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Climate change #1 health risk of 21st century

A new report by University College London and The Lancet, dubbed the ‘Stern Report for Health’, warns that we have seriously underestimated health risks associated with global climate disruption.

“The big message of this report is that climate change is a health issue affecting billions of people, not just an environmental issue about polar bears and deforestation,” says Professor Anthony Costello of the UCL Institute for Global Health, and lead author of the report. “The impacts will be felt not just in the UK, but all around the world – and not just in some distant future but in our lifetimes and those of our children.”

According to the report, tropical diseases such as malaria and dengue fever are likely to migrate as temperatures increase. Extreme weather events, similar to the 2003 heat wave that caused over 70,000 deaths in Europe, will occur more frequently.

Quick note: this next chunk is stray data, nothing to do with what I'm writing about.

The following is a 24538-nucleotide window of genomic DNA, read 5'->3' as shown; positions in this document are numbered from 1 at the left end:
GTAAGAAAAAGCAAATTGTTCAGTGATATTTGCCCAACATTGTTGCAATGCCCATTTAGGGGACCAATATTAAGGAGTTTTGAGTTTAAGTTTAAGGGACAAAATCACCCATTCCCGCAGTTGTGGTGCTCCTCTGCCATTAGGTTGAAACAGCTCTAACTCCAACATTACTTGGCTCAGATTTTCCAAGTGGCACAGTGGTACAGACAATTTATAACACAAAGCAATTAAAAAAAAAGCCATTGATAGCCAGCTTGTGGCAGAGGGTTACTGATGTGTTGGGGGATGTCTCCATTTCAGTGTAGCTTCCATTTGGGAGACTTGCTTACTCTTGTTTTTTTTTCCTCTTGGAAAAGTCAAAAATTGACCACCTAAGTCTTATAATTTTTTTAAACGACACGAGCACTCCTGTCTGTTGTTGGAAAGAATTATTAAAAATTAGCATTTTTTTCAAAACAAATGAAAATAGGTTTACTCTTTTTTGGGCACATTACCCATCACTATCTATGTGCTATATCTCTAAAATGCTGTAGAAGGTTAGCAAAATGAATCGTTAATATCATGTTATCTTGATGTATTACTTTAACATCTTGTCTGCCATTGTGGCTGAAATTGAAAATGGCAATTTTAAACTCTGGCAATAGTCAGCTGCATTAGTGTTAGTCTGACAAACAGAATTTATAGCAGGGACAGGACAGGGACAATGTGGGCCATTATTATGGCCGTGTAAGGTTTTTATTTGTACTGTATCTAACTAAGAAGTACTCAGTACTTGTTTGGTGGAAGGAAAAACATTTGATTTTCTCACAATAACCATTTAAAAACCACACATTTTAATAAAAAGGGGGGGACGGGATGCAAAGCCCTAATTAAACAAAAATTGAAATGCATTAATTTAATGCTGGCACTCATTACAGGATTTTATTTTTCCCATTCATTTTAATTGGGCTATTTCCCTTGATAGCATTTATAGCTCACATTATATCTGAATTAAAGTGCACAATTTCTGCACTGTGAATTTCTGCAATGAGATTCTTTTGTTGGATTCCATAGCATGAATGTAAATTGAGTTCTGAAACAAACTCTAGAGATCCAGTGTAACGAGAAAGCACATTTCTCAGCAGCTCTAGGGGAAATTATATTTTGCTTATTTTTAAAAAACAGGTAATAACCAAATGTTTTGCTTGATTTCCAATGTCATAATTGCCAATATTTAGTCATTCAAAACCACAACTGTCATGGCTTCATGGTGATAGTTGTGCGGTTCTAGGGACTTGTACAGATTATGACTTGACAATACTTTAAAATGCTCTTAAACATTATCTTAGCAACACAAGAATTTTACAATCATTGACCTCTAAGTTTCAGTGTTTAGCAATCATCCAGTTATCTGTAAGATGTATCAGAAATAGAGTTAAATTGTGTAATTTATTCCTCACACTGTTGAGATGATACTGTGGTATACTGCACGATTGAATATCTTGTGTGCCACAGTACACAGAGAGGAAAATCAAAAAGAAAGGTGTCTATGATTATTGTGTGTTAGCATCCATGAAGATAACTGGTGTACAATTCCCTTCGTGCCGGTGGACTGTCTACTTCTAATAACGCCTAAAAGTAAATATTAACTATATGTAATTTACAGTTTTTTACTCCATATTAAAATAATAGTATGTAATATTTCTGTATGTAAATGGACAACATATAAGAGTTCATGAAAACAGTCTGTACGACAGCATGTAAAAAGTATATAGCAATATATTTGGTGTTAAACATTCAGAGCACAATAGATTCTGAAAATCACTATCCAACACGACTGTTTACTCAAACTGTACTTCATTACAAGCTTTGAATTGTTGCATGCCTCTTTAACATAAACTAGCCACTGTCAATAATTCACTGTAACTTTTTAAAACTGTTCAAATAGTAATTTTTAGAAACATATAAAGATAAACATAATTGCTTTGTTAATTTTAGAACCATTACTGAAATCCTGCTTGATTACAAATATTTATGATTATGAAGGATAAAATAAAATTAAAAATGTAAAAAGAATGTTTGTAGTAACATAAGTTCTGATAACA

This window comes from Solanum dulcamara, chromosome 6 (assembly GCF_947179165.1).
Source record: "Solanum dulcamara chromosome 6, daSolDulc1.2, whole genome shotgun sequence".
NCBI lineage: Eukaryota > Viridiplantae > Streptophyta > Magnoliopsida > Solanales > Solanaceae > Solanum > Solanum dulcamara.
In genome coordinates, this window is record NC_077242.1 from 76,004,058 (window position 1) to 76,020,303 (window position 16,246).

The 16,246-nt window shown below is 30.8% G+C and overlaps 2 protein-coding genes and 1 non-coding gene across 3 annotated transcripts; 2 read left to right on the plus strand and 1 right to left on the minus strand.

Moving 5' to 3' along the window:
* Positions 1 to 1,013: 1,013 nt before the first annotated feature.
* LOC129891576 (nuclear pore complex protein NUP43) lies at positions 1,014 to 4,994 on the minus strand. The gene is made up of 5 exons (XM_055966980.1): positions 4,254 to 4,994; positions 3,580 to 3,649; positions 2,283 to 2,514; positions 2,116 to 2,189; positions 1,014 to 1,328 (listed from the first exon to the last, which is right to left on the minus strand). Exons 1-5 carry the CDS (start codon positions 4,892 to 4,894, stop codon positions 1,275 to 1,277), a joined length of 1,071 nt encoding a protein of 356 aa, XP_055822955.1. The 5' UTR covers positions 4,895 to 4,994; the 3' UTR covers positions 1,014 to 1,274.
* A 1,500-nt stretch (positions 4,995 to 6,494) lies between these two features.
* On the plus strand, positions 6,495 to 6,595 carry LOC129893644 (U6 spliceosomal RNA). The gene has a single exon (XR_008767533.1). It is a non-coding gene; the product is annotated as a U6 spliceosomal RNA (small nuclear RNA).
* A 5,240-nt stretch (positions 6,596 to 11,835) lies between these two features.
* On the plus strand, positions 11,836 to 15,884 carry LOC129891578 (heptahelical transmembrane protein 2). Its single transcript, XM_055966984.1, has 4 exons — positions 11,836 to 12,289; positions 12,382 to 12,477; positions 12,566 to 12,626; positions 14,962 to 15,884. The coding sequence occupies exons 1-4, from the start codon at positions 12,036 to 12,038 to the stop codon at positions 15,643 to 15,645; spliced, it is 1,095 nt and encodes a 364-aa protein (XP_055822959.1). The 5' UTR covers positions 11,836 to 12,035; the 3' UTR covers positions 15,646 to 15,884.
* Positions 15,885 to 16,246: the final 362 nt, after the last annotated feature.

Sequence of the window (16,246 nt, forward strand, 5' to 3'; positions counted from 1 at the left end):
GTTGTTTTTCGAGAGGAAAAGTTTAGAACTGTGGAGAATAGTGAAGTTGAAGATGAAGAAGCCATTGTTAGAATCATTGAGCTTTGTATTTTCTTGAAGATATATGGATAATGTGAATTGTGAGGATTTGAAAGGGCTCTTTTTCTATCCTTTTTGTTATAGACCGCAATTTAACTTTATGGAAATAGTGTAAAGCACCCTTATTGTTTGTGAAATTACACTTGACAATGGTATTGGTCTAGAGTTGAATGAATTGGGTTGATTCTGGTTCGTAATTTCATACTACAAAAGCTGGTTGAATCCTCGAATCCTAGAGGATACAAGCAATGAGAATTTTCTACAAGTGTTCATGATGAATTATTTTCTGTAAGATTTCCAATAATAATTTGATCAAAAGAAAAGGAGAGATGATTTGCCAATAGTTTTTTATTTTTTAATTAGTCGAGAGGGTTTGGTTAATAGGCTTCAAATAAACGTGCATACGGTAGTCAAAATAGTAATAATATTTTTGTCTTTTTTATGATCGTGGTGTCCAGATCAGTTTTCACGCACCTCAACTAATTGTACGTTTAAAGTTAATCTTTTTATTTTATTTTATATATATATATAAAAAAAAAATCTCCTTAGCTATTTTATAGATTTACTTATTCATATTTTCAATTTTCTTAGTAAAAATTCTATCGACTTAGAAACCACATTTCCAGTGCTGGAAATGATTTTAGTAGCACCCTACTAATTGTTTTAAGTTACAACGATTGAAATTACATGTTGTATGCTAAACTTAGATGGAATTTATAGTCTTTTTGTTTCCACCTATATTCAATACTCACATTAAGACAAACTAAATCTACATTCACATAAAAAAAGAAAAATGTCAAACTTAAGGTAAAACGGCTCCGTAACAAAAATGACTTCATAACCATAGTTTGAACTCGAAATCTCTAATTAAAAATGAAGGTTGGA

Costello states there is an urgent need for health to play a larger role in the climate change debate, and calls for a major overhaul of global health systems to ensure infrastructure is prepared to cope with the coming impacts.

He also notes that ‘rich nations’ are not as prepared to handle extreme weather events as we might think; for instance, many hospital facilities in industrialized countries lack experience in managing outbreaks of tropical diseases like malaria.

The report also highlights health benefits associated with a low-carbon lifestyle, which can “reduce obesity, heart and lung disease, diabetes and stress”, and says this is a concept governments should do more to promote.

“We must develop win–win situations whereby we mitigate and adapt to climate change and at the same time significantly improve human health and wellbeing,” says Costello.

BC’s carbon tax was recently rated the most effective climate policy of its kind in Canada. Though the policy was criticized for lacking national reach, and is only environmentally effective in the medium turn, it still managed to score 22 points higher than the next best policy – hailing from Quebec.

ACT’s mandate features development of understanding around the combination of adaptation and mitigation. Our third session – on energy production and distribution in the low carbon economy – kicks off in the fall of 2009. ACT is also planning a Health session.

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